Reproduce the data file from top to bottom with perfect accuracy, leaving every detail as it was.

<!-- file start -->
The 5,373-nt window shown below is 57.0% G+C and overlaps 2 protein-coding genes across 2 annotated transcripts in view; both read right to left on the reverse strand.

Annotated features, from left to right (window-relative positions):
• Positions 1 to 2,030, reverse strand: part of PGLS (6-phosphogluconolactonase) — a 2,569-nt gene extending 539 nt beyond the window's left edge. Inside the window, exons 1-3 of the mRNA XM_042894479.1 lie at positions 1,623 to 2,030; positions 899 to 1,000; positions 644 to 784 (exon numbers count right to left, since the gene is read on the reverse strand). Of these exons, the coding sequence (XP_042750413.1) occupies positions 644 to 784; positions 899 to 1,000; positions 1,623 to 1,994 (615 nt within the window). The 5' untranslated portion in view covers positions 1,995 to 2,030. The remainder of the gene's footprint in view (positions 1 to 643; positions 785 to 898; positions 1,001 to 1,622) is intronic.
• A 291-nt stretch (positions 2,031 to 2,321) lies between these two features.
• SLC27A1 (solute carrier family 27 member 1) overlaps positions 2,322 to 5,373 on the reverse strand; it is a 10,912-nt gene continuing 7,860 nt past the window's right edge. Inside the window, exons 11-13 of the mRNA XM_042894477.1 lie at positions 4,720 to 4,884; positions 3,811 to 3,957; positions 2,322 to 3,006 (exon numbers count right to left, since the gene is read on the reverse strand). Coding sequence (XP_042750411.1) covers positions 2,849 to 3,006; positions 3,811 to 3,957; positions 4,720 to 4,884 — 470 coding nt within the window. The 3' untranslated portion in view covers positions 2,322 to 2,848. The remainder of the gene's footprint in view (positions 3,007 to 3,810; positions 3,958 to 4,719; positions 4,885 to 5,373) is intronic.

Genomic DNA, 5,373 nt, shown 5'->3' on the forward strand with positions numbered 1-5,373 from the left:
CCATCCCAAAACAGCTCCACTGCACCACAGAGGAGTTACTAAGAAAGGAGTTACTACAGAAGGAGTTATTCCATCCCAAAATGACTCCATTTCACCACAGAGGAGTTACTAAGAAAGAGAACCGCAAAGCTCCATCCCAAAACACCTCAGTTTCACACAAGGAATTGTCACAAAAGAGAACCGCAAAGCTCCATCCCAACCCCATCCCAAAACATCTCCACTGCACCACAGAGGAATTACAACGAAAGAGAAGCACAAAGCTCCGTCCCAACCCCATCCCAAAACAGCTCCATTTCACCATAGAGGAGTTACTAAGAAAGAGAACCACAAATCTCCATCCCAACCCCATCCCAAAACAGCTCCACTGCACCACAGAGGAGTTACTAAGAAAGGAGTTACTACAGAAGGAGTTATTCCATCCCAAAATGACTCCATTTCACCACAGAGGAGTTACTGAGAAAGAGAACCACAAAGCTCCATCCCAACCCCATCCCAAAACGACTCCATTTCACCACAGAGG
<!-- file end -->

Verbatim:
The 5,373-nt window shown below is 57.0% G+C and overlaps 2 protein-coding genes across 2 annotated transcripts in view; both read right to left on the reverse strand.

Annotated features, from left to right (window-relative positions):
• Positions 1 to 2,030, reverse strand: part of PGLS (6-phosphogluconolactonase) — a 2,569-nt gene extending 539 nt beyond the window's left edge. Inside the window, exons 1-3 of the mRNA XM_042894479.1 lie at positions 1,623 to 2,030; positions 899 to 1,000; positions 644 to 784 (exon numbers count right to left, since the gene is read on the reverse strand). Of these exons, the coding sequence (XP_042750413.1) occupies positions 644 to 784; positions 899 to 1,000; positions 1,623 to 1,994 (615 nt within the window). The 5' untranslated portion in view covers positions 1,995 to 2,030. The remainder of the gene's footprint in view (positions 1 to 643; positions 785 to 898; positions 1,001 to 1,622) is intronic.
• A 291-nt stretch (positions 2,031 to 2,321) lies between these two features.
• SLC27A1 (solute carrier family 27 member 1) overlaps positions 2,322 to 5,373 on the reverse strand; it is a 10,912-nt gene continuing 7,860 nt past the window's right edge. Inside the window, exons 11-13 of the mRNA XM_042894477.1 lie at positions 4,720 to 4,884; positions 3,811 to 3,957; positions 2,322 to 3,006 (exon numbers count right to left, since the gene is read on the reverse strand). Coding sequence (XP_042750411.1) covers positions 2,849 to 3,006; positions 3,811 to 3,957; positions 4,720 to 4,884 — 470 coding nt within the window. The 3' untranslated portion in view covers positions 2,322 to 2,848. The remainder of the gene's footprint in view (positions 3,007 to 3,810; positions 3,958 to 4,719; positions 4,885 to 5,373) is intronic.

Genomic DNA, 5,373 nt, shown 5'->3' on the forward strand with positions numbered 1-5,373 from the left:
CCATCCCAAAACAGCTCCACTGCACCACAGAGGAGTTACTAAGAAAGGAGTTACTACAGAAGGAGTTATTCCATCCCAAAATGACTCCATTTCACCACAGAGGAGTTACTAAGAAAGAGAACCGCAAAGCTCCATCCCAAAACACCTCAGTTTCACACAAGGAATTGTCACAAAAGAGAACCGCAAAGCTCCATCCCAACCCCATCCCAAAACATCTCCACTGCACCACAGAGGAATTACAACGAAAGAGAAGCACAAAGCTCCGTCCCAACCCCATCCCAAAACAGCTCCATTTCACCATAGAGGAGTTACTAAGAAAGAGAACCACAAATCTCCATCCCAACCCCATCCCAAAACAGCTCCACTGCACCACAGAGGAGTTACTAAGAAAGGAGTTACTACAGAAGGAGTTATTCCATCCCAAAATGACTCCATTTCACCACAGAGGAGTTACTGAGAAAGAGAACCACAAAGCTCCATCCCAACCCCATCCCAAAACGACTCCATTTCACCACAGAGG